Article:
Most Workers Consider Age Irrelevant at the Office, Survey Finds

MENLO PARK, CA -- They say age is a state of mind, and a new survey suggests this may be particularly true in the office. Eighty-four percent of workers polled said they would be comfortable reporting to a manager who is younger than they are; 89 percent said they wouldn’t mind supervising employees older than themselves.

The survey was developed by OfficeTeam, a leading staffing service specializing in the placement of highly skilled administrative professionals. It was conducted by an independent research firm and includes responses from 567 individuals 18 years of age or older and employed in office environments.

Workers were asked, “How comfortable would you be reporting to a manager who is younger than you?”  Their responses: 

Very comfortable   51%
Somewhat comfortable   33%
Somewhat uncomfortable   11%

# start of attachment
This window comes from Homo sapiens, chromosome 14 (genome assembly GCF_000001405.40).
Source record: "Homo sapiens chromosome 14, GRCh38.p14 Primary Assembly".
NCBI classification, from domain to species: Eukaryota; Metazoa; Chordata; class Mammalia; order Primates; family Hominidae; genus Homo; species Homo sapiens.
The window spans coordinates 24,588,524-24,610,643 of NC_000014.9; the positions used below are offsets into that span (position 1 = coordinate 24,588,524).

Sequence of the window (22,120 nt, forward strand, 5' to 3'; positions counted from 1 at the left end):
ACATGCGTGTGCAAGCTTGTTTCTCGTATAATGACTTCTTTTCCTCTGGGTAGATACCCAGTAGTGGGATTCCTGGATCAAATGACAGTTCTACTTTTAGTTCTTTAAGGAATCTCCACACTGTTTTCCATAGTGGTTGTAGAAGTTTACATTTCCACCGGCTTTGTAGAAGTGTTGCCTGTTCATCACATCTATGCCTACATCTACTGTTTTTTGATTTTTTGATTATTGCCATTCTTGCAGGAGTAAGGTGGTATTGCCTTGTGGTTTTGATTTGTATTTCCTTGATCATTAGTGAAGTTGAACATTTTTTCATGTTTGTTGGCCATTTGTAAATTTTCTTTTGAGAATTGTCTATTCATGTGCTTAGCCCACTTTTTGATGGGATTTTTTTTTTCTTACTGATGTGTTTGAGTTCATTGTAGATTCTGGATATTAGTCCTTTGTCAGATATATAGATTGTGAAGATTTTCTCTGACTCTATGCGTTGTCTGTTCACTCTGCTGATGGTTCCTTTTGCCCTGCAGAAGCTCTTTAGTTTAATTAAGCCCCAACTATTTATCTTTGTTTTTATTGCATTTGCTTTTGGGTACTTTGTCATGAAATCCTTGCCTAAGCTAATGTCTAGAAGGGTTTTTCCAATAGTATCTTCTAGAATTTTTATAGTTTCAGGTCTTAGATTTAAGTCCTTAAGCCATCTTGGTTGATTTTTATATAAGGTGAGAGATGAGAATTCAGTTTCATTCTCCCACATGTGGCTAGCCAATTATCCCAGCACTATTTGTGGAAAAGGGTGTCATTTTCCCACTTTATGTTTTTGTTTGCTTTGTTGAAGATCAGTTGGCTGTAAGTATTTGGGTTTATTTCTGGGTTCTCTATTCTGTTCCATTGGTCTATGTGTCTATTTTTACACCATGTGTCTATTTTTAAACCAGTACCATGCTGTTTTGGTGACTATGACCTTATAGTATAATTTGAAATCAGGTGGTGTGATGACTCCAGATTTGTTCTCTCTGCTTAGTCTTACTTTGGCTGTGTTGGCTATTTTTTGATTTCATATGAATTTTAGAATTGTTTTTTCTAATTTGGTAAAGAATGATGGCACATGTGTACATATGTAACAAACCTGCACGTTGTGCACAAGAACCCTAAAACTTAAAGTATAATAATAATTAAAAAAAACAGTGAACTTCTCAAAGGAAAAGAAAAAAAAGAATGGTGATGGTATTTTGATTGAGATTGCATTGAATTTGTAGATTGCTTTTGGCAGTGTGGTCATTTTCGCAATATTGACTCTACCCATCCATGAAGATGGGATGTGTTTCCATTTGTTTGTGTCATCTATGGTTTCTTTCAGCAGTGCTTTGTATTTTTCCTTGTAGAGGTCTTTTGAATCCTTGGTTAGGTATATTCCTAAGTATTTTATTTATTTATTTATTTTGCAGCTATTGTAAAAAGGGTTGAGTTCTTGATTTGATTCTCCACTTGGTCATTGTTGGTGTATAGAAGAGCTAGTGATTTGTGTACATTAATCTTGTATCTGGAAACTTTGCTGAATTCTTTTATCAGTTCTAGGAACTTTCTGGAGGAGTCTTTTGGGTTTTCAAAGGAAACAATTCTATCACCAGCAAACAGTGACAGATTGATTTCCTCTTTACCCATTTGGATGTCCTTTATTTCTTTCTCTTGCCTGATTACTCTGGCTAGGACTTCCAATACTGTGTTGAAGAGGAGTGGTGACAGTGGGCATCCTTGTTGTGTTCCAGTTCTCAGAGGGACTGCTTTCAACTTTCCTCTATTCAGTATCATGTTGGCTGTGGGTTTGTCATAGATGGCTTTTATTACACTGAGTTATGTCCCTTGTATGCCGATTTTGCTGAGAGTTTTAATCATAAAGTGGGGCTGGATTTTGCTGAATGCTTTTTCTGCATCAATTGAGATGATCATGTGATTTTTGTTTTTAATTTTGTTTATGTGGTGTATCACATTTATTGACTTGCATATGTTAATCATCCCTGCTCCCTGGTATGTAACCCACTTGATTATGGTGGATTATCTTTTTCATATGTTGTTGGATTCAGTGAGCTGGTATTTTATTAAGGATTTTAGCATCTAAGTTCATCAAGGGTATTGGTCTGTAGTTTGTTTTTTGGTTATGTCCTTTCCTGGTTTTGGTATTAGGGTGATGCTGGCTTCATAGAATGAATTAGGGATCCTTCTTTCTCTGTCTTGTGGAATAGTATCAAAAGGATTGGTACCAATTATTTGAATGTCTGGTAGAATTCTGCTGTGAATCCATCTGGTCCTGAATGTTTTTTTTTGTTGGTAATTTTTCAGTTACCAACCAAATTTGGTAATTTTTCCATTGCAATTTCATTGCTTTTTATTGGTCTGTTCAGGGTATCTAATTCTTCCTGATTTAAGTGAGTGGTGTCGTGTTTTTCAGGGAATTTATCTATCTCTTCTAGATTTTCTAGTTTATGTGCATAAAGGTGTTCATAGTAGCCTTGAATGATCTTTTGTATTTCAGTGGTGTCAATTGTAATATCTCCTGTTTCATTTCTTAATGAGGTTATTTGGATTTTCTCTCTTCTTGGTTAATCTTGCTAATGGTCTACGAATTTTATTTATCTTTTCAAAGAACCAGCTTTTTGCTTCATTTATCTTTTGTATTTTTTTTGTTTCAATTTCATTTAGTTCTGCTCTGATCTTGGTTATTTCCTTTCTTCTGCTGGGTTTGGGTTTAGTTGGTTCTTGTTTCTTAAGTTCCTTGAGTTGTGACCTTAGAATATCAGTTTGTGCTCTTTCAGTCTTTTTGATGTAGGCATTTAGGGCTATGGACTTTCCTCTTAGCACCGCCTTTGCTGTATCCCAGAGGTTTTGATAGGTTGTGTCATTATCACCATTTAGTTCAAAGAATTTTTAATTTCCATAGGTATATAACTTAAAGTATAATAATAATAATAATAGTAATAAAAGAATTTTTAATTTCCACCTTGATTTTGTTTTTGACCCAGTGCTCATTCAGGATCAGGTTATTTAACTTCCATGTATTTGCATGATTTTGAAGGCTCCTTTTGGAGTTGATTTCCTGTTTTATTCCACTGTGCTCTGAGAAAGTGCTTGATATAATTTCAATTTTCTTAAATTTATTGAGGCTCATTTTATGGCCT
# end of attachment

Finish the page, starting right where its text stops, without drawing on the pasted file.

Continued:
Very uncomfortable   3%
Don't know/no answer      2%

Those polled also were asked, “How comfortable would you be managing a worker who is older than you?” Their responses: 

Very comfortable   70%
Somewhat comfortable   19%
Somewhat uncomfortable   9%
Very uncomfortable      2%

“For the first time in history, four generations of employees are in the workforce, from the Silent Generation and baby boomers to Generations X and Y,” said Diane Domeyer, executive director of OfficeTeam. “Companies recognize the benefits of having diverse, well-rounded teams, and employees may be just as likely to report to a younger supervisor as an older one. In either case, the boss’s management abilities are more of a factor in employee job satisfaction than his or her age.”

Domeyer added that employees today are recognized more for performance than tenure with a company. “In an ideal office setting, managers and staff are focused on the skills and knowledge people bring to their roles, not what year they were born,” she said.

OfficeTeam has more than 300 locations worldwide and offers online job search services at

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